Figure 1. Axial computed tomogram of the left humerus, performed on the 10th hospital day, shows extensive areas of osteolysis and cortical destruction of the proximal metaphysis. There is soft tissue swelling.
Figure 2. Frontal radiographs of the shoulders on the 10th hospital day show osteolytic metaphyseal lesions of both proximal humeri.
Figure 3. Radiographs of the long bones of the lower extremities (10th hospital day) show bilaterally symmetrical diaphyseal periostitis and metaphysitis of both distal femora and proximal tibiae, a pathognomonic sign of congenital syphilis.
On the second hospital day, the infant's serum VDRL test was 1:16. It rose 16-fold and reached a dilution level of 1:256 by the 10th hospital day. This result was 4 times higher than her mother's serum VDRL test result (1:64). Findings from a serum microagglutination test for cerebrospinal fluid were normal, as were results of a cerebrospinal fluid VDRL test. The diagnosis of congenital syphilis was established. The infant was treated with intravenous cefuroxime sodium, 150 mg/kg daily, because hematogenous osteomyelitis was initially suspected. After the positive serum VDRL test result was reported, cefuroxime was replaced by intravenous aqueous crystalline penicillin G, 300 000 µm/kg daily, which was given for 14 days. The infant recovered completely.
The incidence of early congenital syphilis remains relatively high.1,2 Early diagnosis and timely treatment are important to prevent serious complications. Congenital syphilis usually manifests during the first 3 months after birth with signs of fever, prolonged rhinitis, erythematous maculopapular rash of the palms and soles, hepatosplenomegaly, pseudoparalysis, Coomb-negative hemolytic anemia, leukocytosis, and monocytosis.3- 5 The definitive diagnosis is based on the results of a serum quantative nontreponemal test (VDRL or rapid plasma reagin) considered conclusive when the infant's titer is at least 4 times higher than that of the mother. The infant's antitreponemal immunoglobulin antibody test is also used for diagnosis.1 Bone involvement with bilaterally symmetrical periostitis and metaphysitis occurs in 95% of symptomatic infants.6,7 Asymmetric focal osteolytic metaphyseal lesions with sequestra or pathological fractures are also reported.8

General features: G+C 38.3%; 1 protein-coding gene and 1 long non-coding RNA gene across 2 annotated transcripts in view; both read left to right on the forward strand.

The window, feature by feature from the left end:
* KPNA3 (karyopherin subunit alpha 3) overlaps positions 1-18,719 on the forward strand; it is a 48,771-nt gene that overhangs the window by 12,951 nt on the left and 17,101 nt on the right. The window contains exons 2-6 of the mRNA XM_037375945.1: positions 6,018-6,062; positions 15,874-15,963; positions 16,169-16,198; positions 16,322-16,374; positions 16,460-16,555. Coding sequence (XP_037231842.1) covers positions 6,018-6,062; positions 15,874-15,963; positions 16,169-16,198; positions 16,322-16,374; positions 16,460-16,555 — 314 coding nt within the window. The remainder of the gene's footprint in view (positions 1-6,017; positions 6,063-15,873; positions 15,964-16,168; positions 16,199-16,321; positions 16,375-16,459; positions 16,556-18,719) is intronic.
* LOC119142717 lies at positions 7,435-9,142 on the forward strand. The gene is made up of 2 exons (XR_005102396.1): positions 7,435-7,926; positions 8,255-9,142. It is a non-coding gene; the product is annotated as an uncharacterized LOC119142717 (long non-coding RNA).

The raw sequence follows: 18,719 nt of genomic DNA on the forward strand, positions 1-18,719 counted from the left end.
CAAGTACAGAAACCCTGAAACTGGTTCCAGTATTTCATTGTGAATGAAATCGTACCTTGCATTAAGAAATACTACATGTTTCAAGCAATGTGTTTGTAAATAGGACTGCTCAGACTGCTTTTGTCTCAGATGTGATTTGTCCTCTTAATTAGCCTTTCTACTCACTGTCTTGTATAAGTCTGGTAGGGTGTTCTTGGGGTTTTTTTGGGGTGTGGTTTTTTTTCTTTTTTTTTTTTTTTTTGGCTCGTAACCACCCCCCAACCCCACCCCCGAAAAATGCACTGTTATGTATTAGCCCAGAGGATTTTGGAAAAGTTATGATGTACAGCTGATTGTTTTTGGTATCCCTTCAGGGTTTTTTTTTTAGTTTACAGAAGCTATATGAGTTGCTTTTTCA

To our knowledge, this is the first reported demonstration of diagnostic computed tomography of the skeletal lesions of early congenital syphilis. Computed tomography shows osteolysis and cortical destruction of the proximal left humerus and soft tissue swelling. These changes account for acute pain, which leads to pseudoparalysis in congenital syphilis.
Despite the clinical, laboratory, and later imaging signs, the 3-phase technetium 99m methylene diphosphonate bone scan in this patient repeatedly had negative findings. Increased accumulation radioactive tracer at the site of inflammation is characteristic of osteomyelitis.9 Lim et al10 reported a false-negative result from bone scan in a case of pseudoparalysis from congenital syphilis. The occurrence reflects the specific character of metaphyseal pathology. Histopathological analysis of the metaphysis in syphilis reveals an obliterative endarteritis secondary to binding of spirochetes to endothelial cells with inflammatory plasma cell–rich perivascular infiltration.11- 13 Spirochetes are identified in bone tissue by specific Dieterle stains.1,14 Obliterative vasculitis leads to decreased blood flow, atrophy, focal necrosis, and diffuse interstitial fibrosis.12,13,15 These changes may explain why the radioactive tracer does not accumulate at the site of syphilitic osseous lesions.
Accepted for publication June 27, 1999.
Reprints: Daniel Landau, MD, Department of Pediatrics B, Soroka Medical Center, PO Box 151, Beer Sheva 84101, Israel.
Radiological Case of the Month. Arch Pediatr Adolesc Med. 2001;155(5):613–614. doi:10.1001/archpedi.155.5.613